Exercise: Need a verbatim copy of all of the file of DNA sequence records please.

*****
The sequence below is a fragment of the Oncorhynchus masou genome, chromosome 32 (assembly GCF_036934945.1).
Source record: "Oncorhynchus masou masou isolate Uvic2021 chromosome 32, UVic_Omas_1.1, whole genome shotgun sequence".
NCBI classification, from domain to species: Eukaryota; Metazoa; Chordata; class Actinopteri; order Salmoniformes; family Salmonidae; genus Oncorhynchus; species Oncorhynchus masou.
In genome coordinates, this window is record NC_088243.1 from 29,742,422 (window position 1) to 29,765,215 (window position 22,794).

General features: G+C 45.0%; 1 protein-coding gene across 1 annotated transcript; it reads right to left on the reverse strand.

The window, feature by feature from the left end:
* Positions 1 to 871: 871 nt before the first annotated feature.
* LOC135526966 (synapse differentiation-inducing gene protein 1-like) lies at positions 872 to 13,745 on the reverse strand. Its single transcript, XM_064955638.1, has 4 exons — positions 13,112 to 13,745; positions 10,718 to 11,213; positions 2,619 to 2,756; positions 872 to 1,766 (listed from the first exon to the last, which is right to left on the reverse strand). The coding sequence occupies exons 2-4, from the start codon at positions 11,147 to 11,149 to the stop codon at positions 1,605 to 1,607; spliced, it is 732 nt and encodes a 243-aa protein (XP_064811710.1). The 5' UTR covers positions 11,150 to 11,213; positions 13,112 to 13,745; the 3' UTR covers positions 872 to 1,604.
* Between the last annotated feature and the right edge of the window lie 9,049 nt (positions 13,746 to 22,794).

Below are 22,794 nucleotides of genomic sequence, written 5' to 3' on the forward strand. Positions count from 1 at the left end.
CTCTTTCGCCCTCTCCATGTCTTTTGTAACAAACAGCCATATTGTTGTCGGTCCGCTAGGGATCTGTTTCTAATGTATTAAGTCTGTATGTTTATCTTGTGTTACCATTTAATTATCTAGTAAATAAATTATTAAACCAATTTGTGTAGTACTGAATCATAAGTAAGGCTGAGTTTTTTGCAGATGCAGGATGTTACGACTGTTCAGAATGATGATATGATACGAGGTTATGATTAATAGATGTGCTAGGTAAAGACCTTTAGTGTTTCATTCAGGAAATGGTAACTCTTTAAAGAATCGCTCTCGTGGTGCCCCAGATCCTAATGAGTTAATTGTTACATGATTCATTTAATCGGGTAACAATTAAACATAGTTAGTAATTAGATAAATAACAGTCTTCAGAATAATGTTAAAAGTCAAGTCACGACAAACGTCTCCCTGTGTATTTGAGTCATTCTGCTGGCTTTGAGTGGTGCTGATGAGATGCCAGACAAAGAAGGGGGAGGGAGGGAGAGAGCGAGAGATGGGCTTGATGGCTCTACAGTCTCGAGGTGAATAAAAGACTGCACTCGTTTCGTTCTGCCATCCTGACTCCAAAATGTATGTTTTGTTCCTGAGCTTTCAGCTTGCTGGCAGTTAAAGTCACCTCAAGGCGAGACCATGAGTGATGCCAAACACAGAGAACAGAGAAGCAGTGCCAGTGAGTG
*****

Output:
The sequence below is a fragment of the Oncorhynchus masou genome, chromosome 32 (assembly GCF_036934945.1).
Source record: "Oncorhynchus masou masou isolate Uvic2021 chromosome 32, UVic_Omas_1.1, whole genome shotgun sequence".
NCBI classification, from domain to species: Eukaryota; Metazoa; Chordata; class Actinopteri; order Salmoniformes; family Salmonidae; genus Oncorhynchus; species Oncorhynchus masou.
In genome coordinates, this window is record NC_088243.1 from 29,742,422 (window position 1) to 29,765,215 (window position 22,794).

General features: G+C 45.0%; 1 protein-coding gene across 1 annotated transcript; it reads right to left on the reverse strand.

The window, feature by feature from the left end:
* Positions 1 to 871: 871 nt before the first annotated feature.
* LOC135526966 (synapse differentiation-inducing gene protein 1-like) lies at positions 872 to 13,745 on the reverse strand. Its single transcript, XM_064955638.1, has 4 exons — positions 13,112 to 13,745; positions 10,718 to 11,213; positions 2,619 to 2,756; positions 872 to 1,766 (listed from the first exon to the last, which is right to left on the reverse strand). The coding sequence occupies exons 2-4, from the start codon at positions 11,147 to 11,149 to the stop codon at positions 1,605 to 1,607; spliced, it is 732 nt and encodes a 243-aa protein (XP_064811710.1). The 5' UTR covers positions 11,150 to 11,213; positions 13,112 to 13,745; the 3' UTR covers positions 872 to 1,604.
* Between the last annotated feature and the right edge of the window lie 9,049 nt (positions 13,746 to 22,794).

Below are 22,794 nucleotides of genomic sequence, written 5' to 3' on the forward strand. Positions count from 1 at the left end.
CTCTTTCGCCCTCTCCATGTCTTTTGTAACAAACAGCCATATTGTTGTCGGTCCGCTAGGGATCTGTTTCTAATGTATTAAGTCTGTATGTTTATCTTGTGTTACCATTTAATTATCTAGTAAATAAATTATTAAACCAATTTGTGTAGTACTGAATCATAAGTAAGGCTGAGTTTTTTGCAGATGCAGGATGTTACGACTGTTCAGAATGATGATATGATACGAGGTTATGATTAATAGATGTGCTAGGTAAAGACCTTTAGTGTTTCATTCAGGAAATGGTAACTCTTTAAAGAATCGCTCTCGTGGTGCCCCAGATCCTAATGAGTTAATTGTTACATGATTCATTTAATCGGGTAACAATTAAACATAGTTAGTAATTAGATAAATAACAGTCTTCAGAATAATGTTAAAAGTCAAGTCACGACAAACGTCTCCCTGTGTATTTGAGTCATTCTGCTGGCTTTGAGTGGTGCTGATGAGATGCCAGACAAAGAAGGGGGAGGGAGGGAGAGAGCGAGAGATGGGCTTGATGGCTCTACAGTCTCGAGGTGAATAAAAGACTGCACTCGTTTCGTTCTGCCATCCTGACTCCAAAATGTATGTTTTGTTCCTGAGCTTTCAGCTTGCTGGCAGTTAAAGTCACCTCAAGGCGAGACCATGAGTGATGCCAAACACAGAGAACAGAGAAGCAGTGCCAGTGAGTG